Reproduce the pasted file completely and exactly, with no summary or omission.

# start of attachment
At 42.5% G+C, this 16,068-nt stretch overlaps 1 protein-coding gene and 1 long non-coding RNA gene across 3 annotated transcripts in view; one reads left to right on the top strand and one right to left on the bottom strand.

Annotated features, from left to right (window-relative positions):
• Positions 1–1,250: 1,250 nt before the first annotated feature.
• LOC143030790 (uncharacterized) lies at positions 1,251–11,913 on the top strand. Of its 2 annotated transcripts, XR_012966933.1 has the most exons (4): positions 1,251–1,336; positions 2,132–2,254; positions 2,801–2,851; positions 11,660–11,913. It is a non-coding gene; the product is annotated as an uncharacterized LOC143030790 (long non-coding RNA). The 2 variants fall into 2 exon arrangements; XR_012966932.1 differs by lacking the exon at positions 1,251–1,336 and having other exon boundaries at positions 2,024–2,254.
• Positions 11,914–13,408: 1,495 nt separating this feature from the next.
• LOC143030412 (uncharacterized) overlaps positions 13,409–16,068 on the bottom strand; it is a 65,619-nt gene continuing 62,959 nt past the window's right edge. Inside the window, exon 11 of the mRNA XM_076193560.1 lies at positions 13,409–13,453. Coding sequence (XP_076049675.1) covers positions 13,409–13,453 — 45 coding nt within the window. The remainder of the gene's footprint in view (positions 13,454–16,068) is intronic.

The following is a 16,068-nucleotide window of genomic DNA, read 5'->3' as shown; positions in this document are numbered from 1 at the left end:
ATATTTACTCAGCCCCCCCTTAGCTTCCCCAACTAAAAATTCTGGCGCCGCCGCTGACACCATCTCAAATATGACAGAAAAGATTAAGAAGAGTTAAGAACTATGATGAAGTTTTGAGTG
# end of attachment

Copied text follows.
At 42.5% G+C, this 16,068-nt stretch overlaps 1 protein-coding gene and 1 long non-coding RNA gene across 3 annotated transcripts in view; one reads left to right on the top strand and one right to left on the bottom strand.

Annotated features, from left to right (window-relative positions):
• Positions 1–1,250: 1,250 nt before the first annotated feature.
• LOC143030790 (uncharacterized) lies at positions 1,251–11,913 on the top strand. Of its 2 annotated transcripts, XR_012966933.1 has the most exons (4): positions 1,251–1,336; positions 2,132–2,254; positions 2,801–2,851; positions 11,660–11,913. It is a non-coding gene; the product is annotated as an uncharacterized LOC143030790 (long non-coding RNA). The 2 variants fall into 2 exon arrangements; XR_012966932.1 differs by lacking the exon at positions 1,251–1,336 and having other exon boundaries at positions 2,024–2,254.
• Positions 11,914–13,408: 1,495 nt separating this feature from the next.
• LOC143030412 (uncharacterized) overlaps positions 13,409–16,068 on the bottom strand; it is a 65,619-nt gene continuing 62,959 nt past the window's right edge. Inside the window, exon 11 of the mRNA XM_076193560.1 lies at positions 13,409–13,453. Coding sequence (XP_076049675.1) covers positions 13,409–13,453 — 45 coding nt within the window. The remainder of the gene's footprint in view (positions 13,454–16,068) is intronic.

The following is a 16,068-nucleotide window of genomic DNA, read 5'->3' as shown; positions in this document are numbered from 1 at the left end:
ATATTTACTCAGCCCCCCCTTAGCTTCCCCAACTAAAAATTCTGGCGCCGCCGCTGACACCATCTCAAATATGACAGAAAAGATTAAGAAGAGTTAAGAACTATGATGAAGTTTTGAGTG